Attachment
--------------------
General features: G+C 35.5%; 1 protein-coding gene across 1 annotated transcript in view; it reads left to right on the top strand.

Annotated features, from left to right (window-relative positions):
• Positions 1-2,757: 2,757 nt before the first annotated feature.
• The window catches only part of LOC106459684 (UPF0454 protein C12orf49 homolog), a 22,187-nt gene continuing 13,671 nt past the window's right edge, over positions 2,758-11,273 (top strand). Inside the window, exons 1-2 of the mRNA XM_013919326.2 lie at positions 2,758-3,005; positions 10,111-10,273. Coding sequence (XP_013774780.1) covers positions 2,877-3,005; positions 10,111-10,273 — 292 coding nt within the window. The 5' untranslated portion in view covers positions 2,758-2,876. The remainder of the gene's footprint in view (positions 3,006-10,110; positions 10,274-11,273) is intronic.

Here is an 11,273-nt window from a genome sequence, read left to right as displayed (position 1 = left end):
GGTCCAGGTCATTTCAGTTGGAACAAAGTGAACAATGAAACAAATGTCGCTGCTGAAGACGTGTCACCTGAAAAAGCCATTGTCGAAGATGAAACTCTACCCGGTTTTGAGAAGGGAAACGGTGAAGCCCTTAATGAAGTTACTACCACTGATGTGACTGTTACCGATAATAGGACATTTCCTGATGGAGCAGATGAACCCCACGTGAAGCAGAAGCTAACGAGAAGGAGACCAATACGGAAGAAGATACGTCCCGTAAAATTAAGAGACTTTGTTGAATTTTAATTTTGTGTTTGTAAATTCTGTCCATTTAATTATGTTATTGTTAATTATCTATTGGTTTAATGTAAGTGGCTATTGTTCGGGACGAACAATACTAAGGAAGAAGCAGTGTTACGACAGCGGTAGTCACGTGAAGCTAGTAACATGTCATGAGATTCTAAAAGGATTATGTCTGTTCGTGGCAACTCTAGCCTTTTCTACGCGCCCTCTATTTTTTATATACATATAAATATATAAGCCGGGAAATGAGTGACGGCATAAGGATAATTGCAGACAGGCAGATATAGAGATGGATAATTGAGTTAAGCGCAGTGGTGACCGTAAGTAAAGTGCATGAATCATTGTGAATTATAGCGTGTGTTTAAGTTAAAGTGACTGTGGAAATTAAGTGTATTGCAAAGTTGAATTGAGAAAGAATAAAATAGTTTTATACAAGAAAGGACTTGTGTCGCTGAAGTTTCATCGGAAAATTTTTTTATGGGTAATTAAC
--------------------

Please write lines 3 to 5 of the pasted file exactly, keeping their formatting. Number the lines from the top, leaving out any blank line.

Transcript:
• Positions 1-2,757: 2,757 nt before the first annotated feature.
• The window catches only part of LOC106459684 (UPF0454 protein C12orf49 homolog), a 22,187-nt gene continuing 13,671 nt past the window's right edge, over positions 2,758-11,273 (top strand). Inside the window, exons 1-2 of the mRNA XM_013919326.2 lie at positions 2,758-3,005; positions 10,111-10,273. Coding sequence (XP_013774780.1) covers positions 2,877-3,005; positions 10,111-10,273 — 292 coding nt within the window. The 5' untranslated portion in view covers positions 2,758-2,876. The remainder of the gene's footprint in view (positions 3,006-10,110; positions 10,274-11,273) is intronic.

Here is an 11,273-nt window from a genome sequence, read left to right as displayed (position 1 = left end):